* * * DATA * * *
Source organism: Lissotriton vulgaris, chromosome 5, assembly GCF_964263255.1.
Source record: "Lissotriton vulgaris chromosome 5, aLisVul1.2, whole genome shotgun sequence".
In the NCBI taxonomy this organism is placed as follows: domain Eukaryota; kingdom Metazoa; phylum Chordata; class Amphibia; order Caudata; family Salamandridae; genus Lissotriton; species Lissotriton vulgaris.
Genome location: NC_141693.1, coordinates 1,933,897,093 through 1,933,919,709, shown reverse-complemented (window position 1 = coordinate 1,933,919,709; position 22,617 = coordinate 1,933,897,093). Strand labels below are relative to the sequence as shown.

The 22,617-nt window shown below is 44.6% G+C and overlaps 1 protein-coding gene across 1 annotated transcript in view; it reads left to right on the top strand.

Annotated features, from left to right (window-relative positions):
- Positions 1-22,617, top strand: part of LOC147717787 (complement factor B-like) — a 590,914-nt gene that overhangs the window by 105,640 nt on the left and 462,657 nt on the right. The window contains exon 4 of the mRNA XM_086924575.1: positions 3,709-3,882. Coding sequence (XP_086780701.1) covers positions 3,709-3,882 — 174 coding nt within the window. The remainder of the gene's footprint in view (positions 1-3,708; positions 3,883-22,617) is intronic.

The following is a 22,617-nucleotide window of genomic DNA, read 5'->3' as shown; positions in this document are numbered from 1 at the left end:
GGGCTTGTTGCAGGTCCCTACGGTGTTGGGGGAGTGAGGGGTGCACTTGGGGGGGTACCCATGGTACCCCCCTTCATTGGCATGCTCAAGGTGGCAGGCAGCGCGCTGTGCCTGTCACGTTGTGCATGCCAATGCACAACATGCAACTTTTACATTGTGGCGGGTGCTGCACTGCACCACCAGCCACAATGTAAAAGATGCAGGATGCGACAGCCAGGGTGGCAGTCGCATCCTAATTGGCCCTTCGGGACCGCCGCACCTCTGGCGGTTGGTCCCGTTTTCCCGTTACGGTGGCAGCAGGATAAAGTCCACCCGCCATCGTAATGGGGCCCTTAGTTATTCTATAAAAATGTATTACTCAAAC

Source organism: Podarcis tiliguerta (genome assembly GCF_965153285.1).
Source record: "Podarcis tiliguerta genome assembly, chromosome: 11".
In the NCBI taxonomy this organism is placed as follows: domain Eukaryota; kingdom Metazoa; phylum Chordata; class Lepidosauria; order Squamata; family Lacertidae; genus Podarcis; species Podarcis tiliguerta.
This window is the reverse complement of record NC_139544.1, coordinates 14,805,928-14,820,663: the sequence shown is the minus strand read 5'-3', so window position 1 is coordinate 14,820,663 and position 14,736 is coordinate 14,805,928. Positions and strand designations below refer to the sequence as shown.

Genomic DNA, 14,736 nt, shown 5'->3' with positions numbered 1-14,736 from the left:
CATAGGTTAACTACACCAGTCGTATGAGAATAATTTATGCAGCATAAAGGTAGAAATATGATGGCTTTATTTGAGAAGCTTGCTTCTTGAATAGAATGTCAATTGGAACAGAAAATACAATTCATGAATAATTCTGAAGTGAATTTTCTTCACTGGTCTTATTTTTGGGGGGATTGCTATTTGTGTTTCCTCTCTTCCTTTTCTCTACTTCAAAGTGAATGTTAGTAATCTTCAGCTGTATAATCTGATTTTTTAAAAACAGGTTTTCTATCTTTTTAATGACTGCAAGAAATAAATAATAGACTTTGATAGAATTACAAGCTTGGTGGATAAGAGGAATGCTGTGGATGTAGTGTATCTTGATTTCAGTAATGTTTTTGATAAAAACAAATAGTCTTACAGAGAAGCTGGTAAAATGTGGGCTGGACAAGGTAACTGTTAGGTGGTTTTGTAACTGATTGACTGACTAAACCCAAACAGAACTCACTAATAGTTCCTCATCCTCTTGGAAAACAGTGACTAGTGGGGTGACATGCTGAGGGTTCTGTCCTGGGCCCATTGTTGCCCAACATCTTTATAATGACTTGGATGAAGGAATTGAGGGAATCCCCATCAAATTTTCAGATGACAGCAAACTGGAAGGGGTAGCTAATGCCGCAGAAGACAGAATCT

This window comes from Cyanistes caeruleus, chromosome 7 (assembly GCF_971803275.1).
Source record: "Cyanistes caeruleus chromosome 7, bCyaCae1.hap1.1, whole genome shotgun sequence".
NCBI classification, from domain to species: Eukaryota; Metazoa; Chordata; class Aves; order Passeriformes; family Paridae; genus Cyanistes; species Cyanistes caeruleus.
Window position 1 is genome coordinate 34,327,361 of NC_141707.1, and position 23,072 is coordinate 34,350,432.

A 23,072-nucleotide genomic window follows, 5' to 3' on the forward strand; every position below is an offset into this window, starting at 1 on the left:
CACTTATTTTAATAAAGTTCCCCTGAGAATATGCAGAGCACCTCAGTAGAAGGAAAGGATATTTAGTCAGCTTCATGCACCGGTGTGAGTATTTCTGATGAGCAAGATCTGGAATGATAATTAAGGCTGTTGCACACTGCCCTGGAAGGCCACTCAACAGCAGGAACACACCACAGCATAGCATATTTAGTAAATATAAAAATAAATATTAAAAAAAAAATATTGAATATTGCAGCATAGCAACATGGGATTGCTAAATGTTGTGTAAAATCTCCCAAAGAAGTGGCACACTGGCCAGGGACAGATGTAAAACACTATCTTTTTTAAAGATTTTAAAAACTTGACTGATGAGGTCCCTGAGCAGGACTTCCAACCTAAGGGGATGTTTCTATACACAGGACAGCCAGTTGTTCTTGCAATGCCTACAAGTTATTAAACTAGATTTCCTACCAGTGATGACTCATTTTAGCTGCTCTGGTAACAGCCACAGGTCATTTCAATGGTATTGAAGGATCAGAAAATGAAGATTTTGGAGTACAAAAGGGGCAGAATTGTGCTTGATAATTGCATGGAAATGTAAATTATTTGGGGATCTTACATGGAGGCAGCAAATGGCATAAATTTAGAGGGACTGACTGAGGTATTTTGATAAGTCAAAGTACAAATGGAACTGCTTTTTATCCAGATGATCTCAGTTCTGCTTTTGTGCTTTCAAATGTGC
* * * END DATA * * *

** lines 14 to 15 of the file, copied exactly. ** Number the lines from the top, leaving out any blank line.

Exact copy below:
Genomic DNA, 14,736 nt, shown 5'->3' with positions numbered 1-14,736 from the left:
CATAGGTTAACTACACCAGTCGTATGAGAATAATTTATGCAGCATAAAGGTAGAAATATGATGGCTTTATTTGAGAAGCTTGCTTCTTGAATAGAATGTCAATTGGAACAGAAAATACAATTCATGAATAATTCTGAAGTGAATTTTCTTCACTGGTCTTATTTTTGGGGGGATTGCTATTTGTGTTTCCTCTCTTCCTTTTCTCTACTTCAAAGTGAATGTTAGTAATCTTCAGCTGTATAATCTGATTTTTTAAAAACAGGTTTTCTATCTTTTTAATGACTGCAAGAAATAAATAATAGACTTTGATAGAATTACAAGCTTGGTGGATAAGAGGAATGCTGTGGATGTAGTGTATCTTGATTTCAGTAATGTTTTTGATAAAAACAAATAGTCTTACAGAGAAGCTGGTAAAATGTGGGCTGGACAAGGTAACTGTTAGGTGGTTTTGTAACTGATTGACTGACTAAACCCAAACAGAACTCACTAATAGTTCCTCATCCTCTTGGAAAACAGTGACTAGTGGGGTGACATGCTGAGGGTTCTGTCCTGGGCCCATTGTTGCCCAACATCTTTATAATGACTTGGATGAAGGAATTGAGGGAATCCCCATCAAATTTTCAGATGACAGCAAACTGGAAGGGGTAGCTAATGCCGCAGAAGACAGAATCT